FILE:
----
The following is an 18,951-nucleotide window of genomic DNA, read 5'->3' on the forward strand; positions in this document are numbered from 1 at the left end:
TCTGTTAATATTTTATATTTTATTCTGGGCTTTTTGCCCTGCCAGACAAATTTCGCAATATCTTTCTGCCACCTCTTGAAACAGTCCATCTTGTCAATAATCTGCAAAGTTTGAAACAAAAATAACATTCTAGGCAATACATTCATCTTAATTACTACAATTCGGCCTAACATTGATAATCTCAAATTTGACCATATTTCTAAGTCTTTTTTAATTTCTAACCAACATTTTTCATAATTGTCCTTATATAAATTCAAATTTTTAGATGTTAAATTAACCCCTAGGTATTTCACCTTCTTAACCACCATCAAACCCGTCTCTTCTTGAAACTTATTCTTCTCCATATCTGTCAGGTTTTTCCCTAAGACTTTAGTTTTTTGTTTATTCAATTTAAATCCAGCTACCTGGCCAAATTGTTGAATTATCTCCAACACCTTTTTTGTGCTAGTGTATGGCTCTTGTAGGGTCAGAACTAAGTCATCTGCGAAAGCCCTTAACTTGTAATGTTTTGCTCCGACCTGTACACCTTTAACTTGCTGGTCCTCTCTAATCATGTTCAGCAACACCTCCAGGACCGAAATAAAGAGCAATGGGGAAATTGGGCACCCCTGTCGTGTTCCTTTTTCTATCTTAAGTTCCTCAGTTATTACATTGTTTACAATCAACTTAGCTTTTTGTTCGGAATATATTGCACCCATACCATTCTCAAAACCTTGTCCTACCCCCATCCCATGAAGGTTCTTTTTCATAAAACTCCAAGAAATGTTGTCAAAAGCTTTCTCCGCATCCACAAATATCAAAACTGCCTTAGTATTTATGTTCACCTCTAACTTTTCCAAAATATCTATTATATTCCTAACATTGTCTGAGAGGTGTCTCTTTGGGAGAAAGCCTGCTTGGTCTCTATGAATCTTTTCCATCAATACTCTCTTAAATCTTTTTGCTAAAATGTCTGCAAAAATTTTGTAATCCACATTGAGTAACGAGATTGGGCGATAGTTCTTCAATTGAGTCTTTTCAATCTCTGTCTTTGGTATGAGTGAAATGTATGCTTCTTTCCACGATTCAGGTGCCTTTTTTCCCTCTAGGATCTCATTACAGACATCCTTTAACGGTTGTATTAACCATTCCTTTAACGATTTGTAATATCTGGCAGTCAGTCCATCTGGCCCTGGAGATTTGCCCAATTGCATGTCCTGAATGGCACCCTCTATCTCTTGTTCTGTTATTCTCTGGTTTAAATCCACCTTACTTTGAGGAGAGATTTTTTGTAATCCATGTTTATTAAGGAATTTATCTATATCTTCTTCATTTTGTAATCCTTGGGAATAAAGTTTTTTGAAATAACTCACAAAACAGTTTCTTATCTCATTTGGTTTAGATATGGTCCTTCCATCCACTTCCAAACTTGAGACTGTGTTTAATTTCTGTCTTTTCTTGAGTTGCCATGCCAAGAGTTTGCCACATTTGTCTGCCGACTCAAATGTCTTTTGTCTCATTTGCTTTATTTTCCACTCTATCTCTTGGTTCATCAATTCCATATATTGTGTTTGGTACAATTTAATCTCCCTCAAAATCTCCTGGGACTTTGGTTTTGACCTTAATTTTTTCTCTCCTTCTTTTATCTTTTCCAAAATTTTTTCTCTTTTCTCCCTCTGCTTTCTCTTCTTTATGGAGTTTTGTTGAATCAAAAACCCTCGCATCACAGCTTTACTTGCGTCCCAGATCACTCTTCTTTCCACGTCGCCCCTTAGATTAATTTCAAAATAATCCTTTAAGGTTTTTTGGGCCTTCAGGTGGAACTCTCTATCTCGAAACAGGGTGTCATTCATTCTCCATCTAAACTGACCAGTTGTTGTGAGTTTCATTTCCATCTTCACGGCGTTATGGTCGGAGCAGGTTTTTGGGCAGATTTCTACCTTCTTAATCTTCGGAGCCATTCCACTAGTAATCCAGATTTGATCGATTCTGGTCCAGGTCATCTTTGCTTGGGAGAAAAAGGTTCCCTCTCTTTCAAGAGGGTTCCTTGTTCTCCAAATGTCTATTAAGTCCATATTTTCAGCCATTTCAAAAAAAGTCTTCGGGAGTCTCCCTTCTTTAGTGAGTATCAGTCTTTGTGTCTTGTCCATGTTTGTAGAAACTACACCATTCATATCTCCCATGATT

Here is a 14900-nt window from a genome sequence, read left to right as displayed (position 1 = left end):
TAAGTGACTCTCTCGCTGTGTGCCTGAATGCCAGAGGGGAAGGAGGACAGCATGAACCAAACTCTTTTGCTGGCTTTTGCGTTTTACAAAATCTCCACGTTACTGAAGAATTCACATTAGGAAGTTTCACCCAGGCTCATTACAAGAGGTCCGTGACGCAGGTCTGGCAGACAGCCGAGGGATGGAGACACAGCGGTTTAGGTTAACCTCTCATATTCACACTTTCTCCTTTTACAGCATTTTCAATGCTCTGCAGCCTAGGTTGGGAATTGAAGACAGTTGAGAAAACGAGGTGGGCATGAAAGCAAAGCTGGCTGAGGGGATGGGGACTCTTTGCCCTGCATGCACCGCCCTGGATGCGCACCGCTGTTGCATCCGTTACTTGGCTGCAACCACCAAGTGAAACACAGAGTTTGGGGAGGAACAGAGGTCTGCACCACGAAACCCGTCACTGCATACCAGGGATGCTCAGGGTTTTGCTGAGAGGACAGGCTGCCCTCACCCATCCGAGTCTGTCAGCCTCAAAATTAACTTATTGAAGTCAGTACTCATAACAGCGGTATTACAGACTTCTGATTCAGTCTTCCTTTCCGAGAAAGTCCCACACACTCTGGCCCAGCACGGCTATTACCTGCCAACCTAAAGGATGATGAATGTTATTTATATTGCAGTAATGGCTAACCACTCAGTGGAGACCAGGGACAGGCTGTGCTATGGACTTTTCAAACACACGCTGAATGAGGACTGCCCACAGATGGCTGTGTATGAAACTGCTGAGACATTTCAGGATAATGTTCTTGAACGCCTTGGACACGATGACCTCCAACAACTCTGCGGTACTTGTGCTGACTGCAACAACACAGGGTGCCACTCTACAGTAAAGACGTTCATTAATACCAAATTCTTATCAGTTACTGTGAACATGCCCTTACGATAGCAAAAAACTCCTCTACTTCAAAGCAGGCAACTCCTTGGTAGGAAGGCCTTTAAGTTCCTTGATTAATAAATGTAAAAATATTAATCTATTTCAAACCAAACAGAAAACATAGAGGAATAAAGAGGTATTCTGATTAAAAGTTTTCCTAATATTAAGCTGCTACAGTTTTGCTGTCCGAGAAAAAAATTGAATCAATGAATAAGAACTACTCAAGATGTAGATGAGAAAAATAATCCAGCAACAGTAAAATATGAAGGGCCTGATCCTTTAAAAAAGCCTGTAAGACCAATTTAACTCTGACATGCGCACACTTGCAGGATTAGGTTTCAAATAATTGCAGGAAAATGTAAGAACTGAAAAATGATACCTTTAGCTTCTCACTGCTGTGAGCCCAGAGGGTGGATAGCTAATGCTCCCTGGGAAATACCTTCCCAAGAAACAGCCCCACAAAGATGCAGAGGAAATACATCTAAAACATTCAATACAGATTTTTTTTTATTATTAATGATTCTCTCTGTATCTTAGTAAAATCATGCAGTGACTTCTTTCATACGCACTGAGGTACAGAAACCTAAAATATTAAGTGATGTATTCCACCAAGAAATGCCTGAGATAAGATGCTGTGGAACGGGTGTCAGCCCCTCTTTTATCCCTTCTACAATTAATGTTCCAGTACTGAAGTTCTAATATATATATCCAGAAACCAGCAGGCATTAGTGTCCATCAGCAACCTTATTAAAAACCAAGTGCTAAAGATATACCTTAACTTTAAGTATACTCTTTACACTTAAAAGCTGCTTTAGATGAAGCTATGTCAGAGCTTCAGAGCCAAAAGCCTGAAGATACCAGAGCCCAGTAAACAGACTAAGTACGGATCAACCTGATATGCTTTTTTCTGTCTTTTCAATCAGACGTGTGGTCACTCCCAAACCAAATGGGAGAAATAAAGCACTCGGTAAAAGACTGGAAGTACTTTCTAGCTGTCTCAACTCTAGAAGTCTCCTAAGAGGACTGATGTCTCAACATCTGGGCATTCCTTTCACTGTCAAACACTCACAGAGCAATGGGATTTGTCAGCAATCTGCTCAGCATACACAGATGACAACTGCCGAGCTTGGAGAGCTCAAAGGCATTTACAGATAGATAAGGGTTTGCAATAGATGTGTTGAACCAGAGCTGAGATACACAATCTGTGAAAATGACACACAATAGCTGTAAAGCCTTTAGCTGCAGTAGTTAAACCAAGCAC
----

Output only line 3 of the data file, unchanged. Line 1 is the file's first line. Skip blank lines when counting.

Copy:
Here is a 14900-nt window from a genome sequence, read left to right as displayed (position 1 = left end):